The Anderson Blouse

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In thinking about the things I wanted to fill this whole ‘carefully curated wardrobe’ with, one wardrobe gap I identified was a set of classic, elegant blouses to wear with my separates. I want to move away from living in sheath dresses and build in a bit more versatility with some staple-but-lovely separate pieces. It’s a cliche, I’m sure, but I want Olivia Pope’s wardrobe on a real person’s salary πŸ™‚

The first time I saw Sew Over It’s Anderson Blouse, I thought it would be perfect to fill that gap in my wardrobe. I was a little nervous about it though, so I didn’t go straight for it and instead I did a bit of research, mostly checking out other people’s makes on Instagram/Pinterest while I thought about it.

Eventually I decided to go for it and make it up in plain black. I had ordered the black crepe fabric from Sew Over It a while ago, intending to use it for collars/pocket features on other blouses, but I figured I’d actually use it instead for this blouse as my wearable toile.

Sizing and Alterations

I sewed up the smallest size. According to my measurements I should have been a size up but the amount of ease suggested by the finished garment measurements table quite frankly scared me so I decided I could afford to go down a size. The only alteration I made was to lengthen the sleeve by about 2″ – although next time I think I’ll reduce that to more like 1″.

Construction

The instructions were nice and clear, the only point at which I struggled was in dealing with the front facing at the shoulder seam. I think I’ve misunderstood the instructions because it left an unfinished shoulder seam inside and I’m not sure that was correct. I decided on a little bias binding for that seam but next time I might try and figure out where I went wrong. I French-seamed all the other seams so it looks pretty darn good inside.

The results

I love the gathering at the shoulders and the way the neckline hangs:

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The pleat and cuffs on the sleeve are also lovely and were nice and easy to sew. I haven’t decided on the buttons (in the picture below I’ve pinned the two that I’m considering on one cuff, just to get a feel for them) so it’s not 100% finished yet, but I couldn’t resist taking a few pictures for this post.

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As it happened, Baby Boy woke up from his nap just as I finished putting on my accessories and since there was no chance I’d be able to get dressed up again later today, I decided he could make his debut in one of my ‘me made’ posts, so here he his fresh from sleep and a bit groggy!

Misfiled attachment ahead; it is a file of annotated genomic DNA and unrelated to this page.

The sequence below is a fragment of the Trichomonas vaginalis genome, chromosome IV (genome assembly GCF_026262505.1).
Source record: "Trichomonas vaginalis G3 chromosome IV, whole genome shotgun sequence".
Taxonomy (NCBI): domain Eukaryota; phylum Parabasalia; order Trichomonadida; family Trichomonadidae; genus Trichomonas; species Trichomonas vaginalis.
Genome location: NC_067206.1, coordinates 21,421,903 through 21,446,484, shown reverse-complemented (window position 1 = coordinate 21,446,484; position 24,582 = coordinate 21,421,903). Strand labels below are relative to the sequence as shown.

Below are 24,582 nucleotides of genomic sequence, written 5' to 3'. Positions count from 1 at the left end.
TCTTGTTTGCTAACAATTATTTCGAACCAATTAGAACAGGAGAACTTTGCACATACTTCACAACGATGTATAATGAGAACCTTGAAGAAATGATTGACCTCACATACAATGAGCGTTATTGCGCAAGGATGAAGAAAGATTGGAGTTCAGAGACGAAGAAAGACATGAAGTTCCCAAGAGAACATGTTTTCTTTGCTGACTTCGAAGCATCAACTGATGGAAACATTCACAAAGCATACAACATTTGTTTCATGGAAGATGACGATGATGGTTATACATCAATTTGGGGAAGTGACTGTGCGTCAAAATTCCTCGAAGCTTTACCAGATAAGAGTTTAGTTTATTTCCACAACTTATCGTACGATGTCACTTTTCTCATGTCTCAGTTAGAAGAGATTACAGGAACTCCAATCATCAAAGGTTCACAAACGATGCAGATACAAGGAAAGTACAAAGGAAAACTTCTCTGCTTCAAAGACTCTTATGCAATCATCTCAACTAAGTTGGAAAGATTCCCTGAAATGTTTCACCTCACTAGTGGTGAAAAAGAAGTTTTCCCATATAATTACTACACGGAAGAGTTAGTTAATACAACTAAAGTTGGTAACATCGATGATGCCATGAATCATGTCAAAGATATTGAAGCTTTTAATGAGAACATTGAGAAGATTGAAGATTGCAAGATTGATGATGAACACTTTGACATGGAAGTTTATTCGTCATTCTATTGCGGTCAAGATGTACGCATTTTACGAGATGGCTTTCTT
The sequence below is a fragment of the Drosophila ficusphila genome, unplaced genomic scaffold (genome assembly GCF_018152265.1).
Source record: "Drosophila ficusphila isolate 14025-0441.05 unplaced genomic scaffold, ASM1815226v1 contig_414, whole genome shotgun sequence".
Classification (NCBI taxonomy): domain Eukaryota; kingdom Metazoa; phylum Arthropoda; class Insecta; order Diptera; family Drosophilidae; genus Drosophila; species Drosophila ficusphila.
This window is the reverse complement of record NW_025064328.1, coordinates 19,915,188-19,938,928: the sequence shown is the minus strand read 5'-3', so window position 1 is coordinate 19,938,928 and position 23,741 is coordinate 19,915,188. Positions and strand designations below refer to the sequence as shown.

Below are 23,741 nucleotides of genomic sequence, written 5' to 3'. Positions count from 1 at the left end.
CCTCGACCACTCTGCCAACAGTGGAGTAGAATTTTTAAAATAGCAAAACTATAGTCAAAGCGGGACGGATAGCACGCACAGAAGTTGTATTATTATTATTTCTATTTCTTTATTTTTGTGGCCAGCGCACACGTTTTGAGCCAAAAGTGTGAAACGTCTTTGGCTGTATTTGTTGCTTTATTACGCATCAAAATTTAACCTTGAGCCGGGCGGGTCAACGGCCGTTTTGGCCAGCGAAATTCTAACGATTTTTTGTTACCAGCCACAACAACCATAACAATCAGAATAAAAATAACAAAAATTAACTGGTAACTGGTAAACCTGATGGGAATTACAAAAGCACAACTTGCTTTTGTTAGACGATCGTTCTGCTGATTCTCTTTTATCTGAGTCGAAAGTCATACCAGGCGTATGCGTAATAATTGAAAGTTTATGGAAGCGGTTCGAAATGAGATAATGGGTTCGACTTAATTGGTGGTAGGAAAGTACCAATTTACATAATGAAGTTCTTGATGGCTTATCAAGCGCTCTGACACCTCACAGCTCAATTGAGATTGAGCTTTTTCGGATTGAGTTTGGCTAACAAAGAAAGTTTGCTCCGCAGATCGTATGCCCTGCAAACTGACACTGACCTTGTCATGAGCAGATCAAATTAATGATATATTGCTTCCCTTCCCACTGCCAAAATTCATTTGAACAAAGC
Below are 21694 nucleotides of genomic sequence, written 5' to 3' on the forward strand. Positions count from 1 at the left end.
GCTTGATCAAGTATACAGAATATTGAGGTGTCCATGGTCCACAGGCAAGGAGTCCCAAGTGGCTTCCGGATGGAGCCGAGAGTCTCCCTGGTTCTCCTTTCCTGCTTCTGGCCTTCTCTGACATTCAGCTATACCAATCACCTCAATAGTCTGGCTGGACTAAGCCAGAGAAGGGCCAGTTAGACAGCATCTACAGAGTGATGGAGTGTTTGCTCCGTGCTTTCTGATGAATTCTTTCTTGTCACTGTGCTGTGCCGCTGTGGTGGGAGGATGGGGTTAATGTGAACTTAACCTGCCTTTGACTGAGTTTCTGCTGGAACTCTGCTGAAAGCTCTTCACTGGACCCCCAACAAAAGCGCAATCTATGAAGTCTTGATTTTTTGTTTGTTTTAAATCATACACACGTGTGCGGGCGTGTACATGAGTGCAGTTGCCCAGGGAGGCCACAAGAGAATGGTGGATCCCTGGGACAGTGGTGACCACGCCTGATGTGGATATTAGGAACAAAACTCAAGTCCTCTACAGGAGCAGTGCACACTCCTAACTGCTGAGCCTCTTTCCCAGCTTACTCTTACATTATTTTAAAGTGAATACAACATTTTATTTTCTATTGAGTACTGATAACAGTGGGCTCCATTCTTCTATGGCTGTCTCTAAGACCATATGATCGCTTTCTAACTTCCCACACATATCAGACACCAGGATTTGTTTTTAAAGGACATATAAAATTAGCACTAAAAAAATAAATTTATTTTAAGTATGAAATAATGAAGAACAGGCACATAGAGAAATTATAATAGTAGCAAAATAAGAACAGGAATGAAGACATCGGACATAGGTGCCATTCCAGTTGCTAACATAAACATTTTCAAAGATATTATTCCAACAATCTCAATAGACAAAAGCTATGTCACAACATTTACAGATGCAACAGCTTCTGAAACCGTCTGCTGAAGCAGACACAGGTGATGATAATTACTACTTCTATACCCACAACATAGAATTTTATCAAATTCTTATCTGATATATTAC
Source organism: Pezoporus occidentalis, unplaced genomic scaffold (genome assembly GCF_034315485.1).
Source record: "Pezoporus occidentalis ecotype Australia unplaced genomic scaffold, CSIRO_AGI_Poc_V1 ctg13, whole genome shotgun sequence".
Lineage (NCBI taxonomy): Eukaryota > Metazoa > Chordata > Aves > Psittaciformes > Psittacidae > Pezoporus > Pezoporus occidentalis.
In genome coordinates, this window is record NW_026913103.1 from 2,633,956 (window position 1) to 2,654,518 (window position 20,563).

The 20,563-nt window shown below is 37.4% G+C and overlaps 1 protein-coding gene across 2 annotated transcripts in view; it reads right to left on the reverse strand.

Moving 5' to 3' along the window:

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I love the blouse and definitely intend to make at least one more, on which I might try to remove a bit more ease as it still feels like there’s a lot of blouse to tuck in, and I will pretty much only be wearing this tucked in for work. I won’t be doing black-on-black too often, don’t worry.. on my sewing list I have some nice fabrics waiting to be made up into trousers and skirts. If only I had more time!!

– Michelle –

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7 thoughts on “The Anderson Blouse

    1. Thank you, yes I totally agree! I’m already wondering how many I can get away with wearing before people notice it’s the same blouse over and over – I have a couple of nice floral drapey fabrics in my stash that would make nice ones! πŸ™‚

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  1. Great post, looks amazing! Just wondering: have you done up another blouse, eliminating some of the ease to help with tucking? I’m looking into doing it the same thing and am curious about your method if you’ve got around to doing it :).

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    1. Hi hglcark, no, unfortunately I haven’t gotten around to a second Anderson, but I was planning something along the lines of a slash and overlap method? With diagonal lines from the side seam on one side to the shoulder on the other side.. I’d have to toile it! If I do, I’ll be sure to post and tag you. Likewise, if you crack it, please let me know how! Good luck πŸ™‚

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      1. Thanks so much! I haven’t returned to mine yet either… seems like a good place to start though. I think I’ll incorporate your change when I do, and I’ll keep an eye out for anything you post!

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